Functional Medicine Sibo | Merge Medical Center

If too many bacteria are in the small gut, SIBO will happen. Usually, the small intestine has a relatively low number of bacteria compared to the large intestine. But some things can throw this balance off, which can cause too many germs to grow. These factors include:

Impaired Motility: Conditions that slow food movement through the digestive system, such as intestinal adhesions or certain medications, can contribute to SIBO.
Structural Abnormalities: Structural abnormalities in the small intestine, such as strictures or diverticula, can create pockets where bacteria can accumulate and grow.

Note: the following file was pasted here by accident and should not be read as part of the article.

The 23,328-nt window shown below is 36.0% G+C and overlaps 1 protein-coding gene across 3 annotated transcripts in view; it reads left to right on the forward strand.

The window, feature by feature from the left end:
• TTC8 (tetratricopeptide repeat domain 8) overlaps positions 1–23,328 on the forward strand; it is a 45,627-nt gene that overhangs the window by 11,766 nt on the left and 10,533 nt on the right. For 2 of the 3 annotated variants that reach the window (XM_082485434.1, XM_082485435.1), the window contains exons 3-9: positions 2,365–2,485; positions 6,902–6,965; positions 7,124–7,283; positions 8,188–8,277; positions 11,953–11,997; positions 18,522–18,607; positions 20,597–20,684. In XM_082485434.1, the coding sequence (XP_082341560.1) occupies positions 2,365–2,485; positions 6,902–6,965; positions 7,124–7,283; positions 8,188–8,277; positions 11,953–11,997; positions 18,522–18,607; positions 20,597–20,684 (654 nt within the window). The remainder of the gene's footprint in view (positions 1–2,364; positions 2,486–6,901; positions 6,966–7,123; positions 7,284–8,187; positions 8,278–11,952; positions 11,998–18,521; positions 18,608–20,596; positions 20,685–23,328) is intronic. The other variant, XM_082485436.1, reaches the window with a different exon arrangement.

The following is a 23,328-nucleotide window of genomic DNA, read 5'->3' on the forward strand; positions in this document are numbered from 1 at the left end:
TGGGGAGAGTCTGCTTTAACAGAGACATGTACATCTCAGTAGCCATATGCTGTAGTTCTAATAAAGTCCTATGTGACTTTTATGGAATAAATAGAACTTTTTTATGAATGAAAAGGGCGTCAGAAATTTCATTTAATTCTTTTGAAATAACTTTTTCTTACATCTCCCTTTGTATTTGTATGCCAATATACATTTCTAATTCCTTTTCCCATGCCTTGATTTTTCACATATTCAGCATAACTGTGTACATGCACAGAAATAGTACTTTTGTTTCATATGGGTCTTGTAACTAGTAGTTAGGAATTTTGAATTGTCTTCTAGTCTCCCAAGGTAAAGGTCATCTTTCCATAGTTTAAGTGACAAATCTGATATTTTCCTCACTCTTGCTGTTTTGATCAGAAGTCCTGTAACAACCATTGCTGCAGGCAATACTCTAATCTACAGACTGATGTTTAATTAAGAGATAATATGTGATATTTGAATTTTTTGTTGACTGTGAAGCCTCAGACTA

Low Stomach Acid: Insufficient stomach acid can allow bacteria to survive in the small intestine instead of being killed off.
Dysfunction of the Ileocecal Valve: The ileocecal valve typically prevents the backflow of bacteria from the large intestine into the small intestine. If this valve is not functioning correctly, it can contribute to SIBO.